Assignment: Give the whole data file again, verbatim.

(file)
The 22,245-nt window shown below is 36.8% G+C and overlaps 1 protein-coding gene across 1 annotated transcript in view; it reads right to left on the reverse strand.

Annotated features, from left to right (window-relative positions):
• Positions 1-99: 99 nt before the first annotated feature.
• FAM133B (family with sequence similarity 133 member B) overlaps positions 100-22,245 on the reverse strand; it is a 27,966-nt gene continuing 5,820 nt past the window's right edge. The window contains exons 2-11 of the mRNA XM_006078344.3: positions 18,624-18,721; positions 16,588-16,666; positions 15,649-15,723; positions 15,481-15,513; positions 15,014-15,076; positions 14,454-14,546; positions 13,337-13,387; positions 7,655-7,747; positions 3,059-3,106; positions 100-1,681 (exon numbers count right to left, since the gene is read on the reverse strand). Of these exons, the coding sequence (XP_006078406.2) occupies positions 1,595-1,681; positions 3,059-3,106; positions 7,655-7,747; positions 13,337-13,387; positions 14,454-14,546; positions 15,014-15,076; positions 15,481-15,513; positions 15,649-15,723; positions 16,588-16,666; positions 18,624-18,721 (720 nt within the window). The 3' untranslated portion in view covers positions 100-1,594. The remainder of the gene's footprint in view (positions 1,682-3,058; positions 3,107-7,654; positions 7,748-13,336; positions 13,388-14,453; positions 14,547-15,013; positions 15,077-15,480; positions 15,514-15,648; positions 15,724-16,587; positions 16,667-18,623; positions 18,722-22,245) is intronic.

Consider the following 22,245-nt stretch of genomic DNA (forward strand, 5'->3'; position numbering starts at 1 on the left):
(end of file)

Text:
The 22,245-nt window shown below is 36.8% G+C and overlaps 1 protein-coding gene across 1 annotated transcript in view; it reads right to left on the reverse strand.

Annotated features, from left to right (window-relative positions):
• Positions 1-99: 99 nt before the first annotated feature.
• FAM133B (family with sequence similarity 133 member B) overlaps positions 100-22,245 on the reverse strand; it is a 27,966-nt gene continuing 5,820 nt past the window's right edge. The window contains exons 2-11 of the mRNA XM_006078344.3: positions 18,624-18,721; positions 16,588-16,666; positions 15,649-15,723; positions 15,481-15,513; positions 15,014-15,076; positions 14,454-14,546; positions 13,337-13,387; positions 7,655-7,747; positions 3,059-3,106; positions 100-1,681 (exon numbers count right to left, since the gene is read on the reverse strand). Of these exons, the coding sequence (XP_006078406.2) occupies positions 1,595-1,681; positions 3,059-3,106; positions 7,655-7,747; positions 13,337-13,387; positions 14,454-14,546; positions 15,014-15,076; positions 15,481-15,513; positions 15,649-15,723; positions 16,588-16,666; positions 18,624-18,721 (720 nt within the window). The 3' untranslated portion in view covers positions 100-1,594. The remainder of the gene's footprint in view (positions 1,682-3,058; positions 3,107-7,654; positions 7,748-13,336; positions 13,388-14,453; positions 14,547-15,013; positions 15,077-15,480; positions 15,514-15,648; positions 15,724-16,587; positions 16,667-18,623; positions 18,722-22,245) is intronic.

Consider the following 22,245-nt stretch of genomic DNA (forward strand, 5'->3'; position numbering starts at 1 on the left):